Tracee’s notable for being given a compelling story that’s contained within a single episode and for also being one of the few dancers at the club — which is a part of almost every episode — to get prominent screen time. Her character serves to show how horrible the main characters can be, with “University” specifically showing the misogynistic violence that members of the mafia are capable of committing (and subsequently covering up).
6Johnny Boy Soprano
Giovanni Francis “Johnny Boy” Soprano (Joseph Siravo) is the father of Tony and an ex-capo of the crew Tony eventually runs. He’s notable for being a character who only appears in The Sopranos through flashbacks (and one dream sequence). This is because he passed away in 1986, with the show proper beginning in the late 1990s, more than a decade later.
He’s viewed through the eyes of a child Tony in his several flashback appearances. These sequences are vital to exploring who Tony is and how his father shaped his adult life, even after passing away. Johnny Boy leaves an impact despite being in very few episodes overall, and the character was further explored in the 2021 prequel movie The Many Saints of Newark.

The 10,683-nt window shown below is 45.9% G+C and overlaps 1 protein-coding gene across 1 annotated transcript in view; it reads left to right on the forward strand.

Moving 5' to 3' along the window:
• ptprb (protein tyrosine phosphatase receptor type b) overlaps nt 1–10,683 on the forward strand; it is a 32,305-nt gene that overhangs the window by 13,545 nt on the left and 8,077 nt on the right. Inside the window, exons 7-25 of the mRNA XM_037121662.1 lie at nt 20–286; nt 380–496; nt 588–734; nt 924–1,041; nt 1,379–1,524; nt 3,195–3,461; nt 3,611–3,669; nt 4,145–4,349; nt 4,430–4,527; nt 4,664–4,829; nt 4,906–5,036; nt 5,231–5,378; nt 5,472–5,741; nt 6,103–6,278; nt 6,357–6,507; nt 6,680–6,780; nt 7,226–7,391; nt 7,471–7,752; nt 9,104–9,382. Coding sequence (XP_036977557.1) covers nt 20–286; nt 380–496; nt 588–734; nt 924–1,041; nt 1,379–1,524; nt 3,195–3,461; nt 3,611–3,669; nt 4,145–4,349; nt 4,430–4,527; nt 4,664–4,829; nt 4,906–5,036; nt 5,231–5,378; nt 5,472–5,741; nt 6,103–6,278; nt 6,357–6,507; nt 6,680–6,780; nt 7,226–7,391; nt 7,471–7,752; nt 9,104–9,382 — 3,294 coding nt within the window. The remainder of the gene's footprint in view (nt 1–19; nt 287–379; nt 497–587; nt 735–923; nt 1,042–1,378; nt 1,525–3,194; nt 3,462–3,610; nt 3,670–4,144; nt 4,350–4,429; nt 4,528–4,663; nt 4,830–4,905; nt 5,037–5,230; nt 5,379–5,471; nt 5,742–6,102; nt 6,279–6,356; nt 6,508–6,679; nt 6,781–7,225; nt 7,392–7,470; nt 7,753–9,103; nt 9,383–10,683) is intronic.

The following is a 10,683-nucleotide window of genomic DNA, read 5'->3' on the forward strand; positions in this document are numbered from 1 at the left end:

5Feech La Manna
In the fifth season of The Sopranos, various characters are released from prison and re-enter the mafia lifestyle that ultimately had them imprisoned in the first place. One such character is Feech La Manna (Robert Loggia), with him returning to the mob a much older man, given his sentence lasted 20 years.
He serves as an illustration of how few people manage to leave the mob once in it and also represents the conflict between the different generations of mobsters that was first explored in Season 1, with the in-fighting between Tony and Junior. Feech is also memorable for being incredibly aggressive and obnoxious, and while he doesn’t last long before going back to prison, he remains memorable.